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United States Court of Appeals, Eleventh Circuit.

LaTrent D. MONTGOMERY, Plaintiff-Appellant, v. RJ REYNOLDS TOBACCO COMPANY, Defendant-Appellee.

No. 20-13862

Decided: April 23, 2021

Before WILLIAM PRYOR, Chief Judge, MARTIN and BRANCH, Circuit Judges. LaTrent D. Montgomery, Pro Se

LaTrent Montgomery appeals pro se the dismissal of his complaint against R.J. Reynolds Tobacco Company. The district court allowed Montgomery to proceed in forma pauperis, and it later sua sponte dismissed his complaint as frivolous. 28 U.S.C. § 1915(e)(2)(B). Montgomery challenges the dismissal of his complaint and the denial of his motion for recusal of the district court. We affirm.

The district judge did not abuse her discretion by refusing to recuse. A judge must recuse if she “has a personal bias or prejudice either against [the moving party] or in favor of any adverse party,” 28 U.S.C. § 144, or if “an objective, fully informed lay observer would entertain significant doubt about the judge's impartiality,” Christo v. Padgett, 223 F.3d 1324, 1333 (11th Cir. 2000) (citing 28 U.S.C. § 455). Montgomery alleged that it was “inappropriate for a woman” to preside over a case “about an eunuch” and that concerned his “personal and sexual information.” Montgomery identified no personal bias or prejudice on the part of the district judge that required recusal. See Giles v. Garwood, 853 F.2d 876, 878 (11th Cir. 1988) (“A judge should not recuse himself based upon unsupported, irrational, or tenuous allegations.”). The district judge was not required to recuse absent an allegation that she had a disqualifying bias against or interest adverse to Montgomery.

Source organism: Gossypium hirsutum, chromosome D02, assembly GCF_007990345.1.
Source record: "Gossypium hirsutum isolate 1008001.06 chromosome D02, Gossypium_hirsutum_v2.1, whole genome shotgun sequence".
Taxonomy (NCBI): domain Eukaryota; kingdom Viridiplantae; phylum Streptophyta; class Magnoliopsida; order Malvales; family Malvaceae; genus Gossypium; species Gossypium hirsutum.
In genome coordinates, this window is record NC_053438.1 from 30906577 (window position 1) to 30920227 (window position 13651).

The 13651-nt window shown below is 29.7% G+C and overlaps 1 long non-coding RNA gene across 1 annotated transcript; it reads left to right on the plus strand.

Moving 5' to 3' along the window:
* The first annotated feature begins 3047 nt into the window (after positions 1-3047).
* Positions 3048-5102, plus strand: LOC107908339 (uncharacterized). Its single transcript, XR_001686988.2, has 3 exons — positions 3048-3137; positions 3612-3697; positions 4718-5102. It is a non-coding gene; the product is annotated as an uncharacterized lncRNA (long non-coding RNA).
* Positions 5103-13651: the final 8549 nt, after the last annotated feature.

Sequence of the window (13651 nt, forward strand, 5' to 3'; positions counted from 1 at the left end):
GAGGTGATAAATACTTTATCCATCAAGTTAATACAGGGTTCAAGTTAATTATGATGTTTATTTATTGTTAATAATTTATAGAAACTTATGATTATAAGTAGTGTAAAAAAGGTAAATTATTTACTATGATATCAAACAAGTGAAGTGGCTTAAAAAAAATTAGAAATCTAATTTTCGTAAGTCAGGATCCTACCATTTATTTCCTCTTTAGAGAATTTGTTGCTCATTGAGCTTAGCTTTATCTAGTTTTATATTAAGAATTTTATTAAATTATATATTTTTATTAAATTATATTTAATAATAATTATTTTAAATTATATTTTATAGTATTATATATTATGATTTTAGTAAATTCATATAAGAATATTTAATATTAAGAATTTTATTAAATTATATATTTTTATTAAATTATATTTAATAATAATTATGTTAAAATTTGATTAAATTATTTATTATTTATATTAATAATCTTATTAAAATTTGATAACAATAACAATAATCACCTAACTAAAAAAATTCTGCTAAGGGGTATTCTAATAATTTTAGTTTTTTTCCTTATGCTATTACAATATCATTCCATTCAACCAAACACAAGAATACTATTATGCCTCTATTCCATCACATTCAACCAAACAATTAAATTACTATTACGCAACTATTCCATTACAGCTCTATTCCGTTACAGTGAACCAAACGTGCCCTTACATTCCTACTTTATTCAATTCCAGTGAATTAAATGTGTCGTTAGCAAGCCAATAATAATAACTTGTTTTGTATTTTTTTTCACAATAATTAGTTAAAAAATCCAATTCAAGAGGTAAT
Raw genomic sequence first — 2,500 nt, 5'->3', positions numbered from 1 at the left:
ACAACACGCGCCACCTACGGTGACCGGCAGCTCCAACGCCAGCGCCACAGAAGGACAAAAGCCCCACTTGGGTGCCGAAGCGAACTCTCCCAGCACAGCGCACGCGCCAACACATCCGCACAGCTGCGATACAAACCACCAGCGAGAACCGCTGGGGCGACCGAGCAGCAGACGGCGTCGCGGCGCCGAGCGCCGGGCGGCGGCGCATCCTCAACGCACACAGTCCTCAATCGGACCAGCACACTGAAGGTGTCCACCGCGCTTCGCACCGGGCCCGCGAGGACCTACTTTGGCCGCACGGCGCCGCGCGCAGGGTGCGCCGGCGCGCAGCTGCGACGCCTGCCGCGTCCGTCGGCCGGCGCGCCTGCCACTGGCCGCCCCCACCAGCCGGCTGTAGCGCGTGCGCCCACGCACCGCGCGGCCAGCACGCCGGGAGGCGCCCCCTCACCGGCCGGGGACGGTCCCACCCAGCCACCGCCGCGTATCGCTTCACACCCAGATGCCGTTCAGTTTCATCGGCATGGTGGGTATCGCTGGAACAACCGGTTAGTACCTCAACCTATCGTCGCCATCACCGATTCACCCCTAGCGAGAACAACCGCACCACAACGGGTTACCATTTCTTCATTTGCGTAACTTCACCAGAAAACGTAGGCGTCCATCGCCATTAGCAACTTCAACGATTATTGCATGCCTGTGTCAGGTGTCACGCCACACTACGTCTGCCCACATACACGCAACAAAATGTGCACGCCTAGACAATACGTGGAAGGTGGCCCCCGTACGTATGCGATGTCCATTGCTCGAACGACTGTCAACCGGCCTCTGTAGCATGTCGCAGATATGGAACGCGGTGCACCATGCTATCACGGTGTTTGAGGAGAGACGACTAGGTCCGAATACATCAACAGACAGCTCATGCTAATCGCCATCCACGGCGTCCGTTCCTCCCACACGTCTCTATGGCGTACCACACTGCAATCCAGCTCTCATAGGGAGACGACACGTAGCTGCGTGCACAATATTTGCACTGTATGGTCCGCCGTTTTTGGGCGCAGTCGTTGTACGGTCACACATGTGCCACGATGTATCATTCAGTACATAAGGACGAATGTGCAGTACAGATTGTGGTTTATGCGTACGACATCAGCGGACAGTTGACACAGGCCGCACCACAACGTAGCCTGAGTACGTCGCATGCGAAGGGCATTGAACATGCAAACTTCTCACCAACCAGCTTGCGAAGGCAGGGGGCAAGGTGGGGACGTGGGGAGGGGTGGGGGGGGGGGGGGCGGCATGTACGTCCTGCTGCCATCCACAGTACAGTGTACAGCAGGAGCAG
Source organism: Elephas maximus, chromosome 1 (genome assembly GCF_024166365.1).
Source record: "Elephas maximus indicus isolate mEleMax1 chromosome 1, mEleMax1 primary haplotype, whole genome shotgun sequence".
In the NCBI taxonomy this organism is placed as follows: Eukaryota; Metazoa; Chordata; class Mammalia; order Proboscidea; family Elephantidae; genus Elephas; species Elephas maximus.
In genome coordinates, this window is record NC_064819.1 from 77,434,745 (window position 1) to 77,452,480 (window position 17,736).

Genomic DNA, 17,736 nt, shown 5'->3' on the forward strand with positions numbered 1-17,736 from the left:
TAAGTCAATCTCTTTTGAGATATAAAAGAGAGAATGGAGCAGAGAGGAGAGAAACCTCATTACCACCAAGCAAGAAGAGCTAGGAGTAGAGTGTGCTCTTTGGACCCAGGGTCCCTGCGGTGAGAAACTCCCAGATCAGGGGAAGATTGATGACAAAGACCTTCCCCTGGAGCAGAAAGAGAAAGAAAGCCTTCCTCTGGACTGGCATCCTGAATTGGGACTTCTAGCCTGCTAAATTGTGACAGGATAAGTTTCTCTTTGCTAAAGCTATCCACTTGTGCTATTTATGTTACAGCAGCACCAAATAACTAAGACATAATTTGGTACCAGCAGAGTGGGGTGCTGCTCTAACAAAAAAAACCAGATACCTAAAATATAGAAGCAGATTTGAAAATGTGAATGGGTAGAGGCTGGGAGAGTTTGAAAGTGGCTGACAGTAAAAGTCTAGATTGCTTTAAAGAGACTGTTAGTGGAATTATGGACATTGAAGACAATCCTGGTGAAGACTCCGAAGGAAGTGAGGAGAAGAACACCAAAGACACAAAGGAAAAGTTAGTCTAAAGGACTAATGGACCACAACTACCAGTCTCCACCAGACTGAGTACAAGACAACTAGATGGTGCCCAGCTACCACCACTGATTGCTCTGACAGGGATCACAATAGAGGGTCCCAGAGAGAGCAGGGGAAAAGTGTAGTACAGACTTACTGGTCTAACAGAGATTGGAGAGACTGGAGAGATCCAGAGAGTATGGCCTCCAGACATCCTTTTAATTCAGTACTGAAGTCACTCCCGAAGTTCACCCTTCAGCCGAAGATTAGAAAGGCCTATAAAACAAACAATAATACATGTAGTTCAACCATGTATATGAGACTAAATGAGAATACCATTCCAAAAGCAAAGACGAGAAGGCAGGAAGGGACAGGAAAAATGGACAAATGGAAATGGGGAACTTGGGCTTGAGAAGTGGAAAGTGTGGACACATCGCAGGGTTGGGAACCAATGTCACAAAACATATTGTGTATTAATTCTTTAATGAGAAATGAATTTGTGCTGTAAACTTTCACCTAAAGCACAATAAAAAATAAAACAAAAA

The district court also did not abuse its discretion by sua sponte dismissing Montgomery's complaint. A complaint is “frivolous if it is without arguable merit either in law or fact.” Bilal v. Driver, 251 F.3d 1346, 1349 (11th Cir. 2001). Montgomery alleged that, because he was the “Trent God,” R.J. Reynolds incorporated his personal information, including his date of birth and social security number, in the packaging for its cigarettes. Those actions, Montgomery alleged, resulted in him “being exploited” and his “privacy being invaded,” which caused him to “self-castrate.” Montgomery does not dispute that he failed either to state a claim arising under federal law, 28 U.S.C. § 1331, or to allege diversity of citizenship between him and the company, id. § 1332(a), to invoke the jurisdiction of the district court. See Travaglio v. Am. Express Co., 735 F.3d 1266, 1268 (11th Cir. 2013) (requiring a plaintiff to allege facts that establish subject-matter jurisdiction); see also Fed. R. Civ. P. 8(a)(1). Montgomery also does not dispute that his complaint was devoid of facts to provide R.J. Reynolds “fair notice of what the claim is and the grounds upon which it rests,” Bell Atl. Corp. v. Twombly, 550 U.S. 544, 554, 127 S.Ct. 1955, 167 L.Ed.2d 929 (2007) (quoting Conley v. Gibson, 355 U.S. 41, 47, 78 S.Ct. 99, 2 L.Ed.2d 80 (1957)), or of what relief he sought. See Fed. R. Civ. P. 8(a)(2)–(3).

We AFFIRM the dismissal of Montgomery's complaint.


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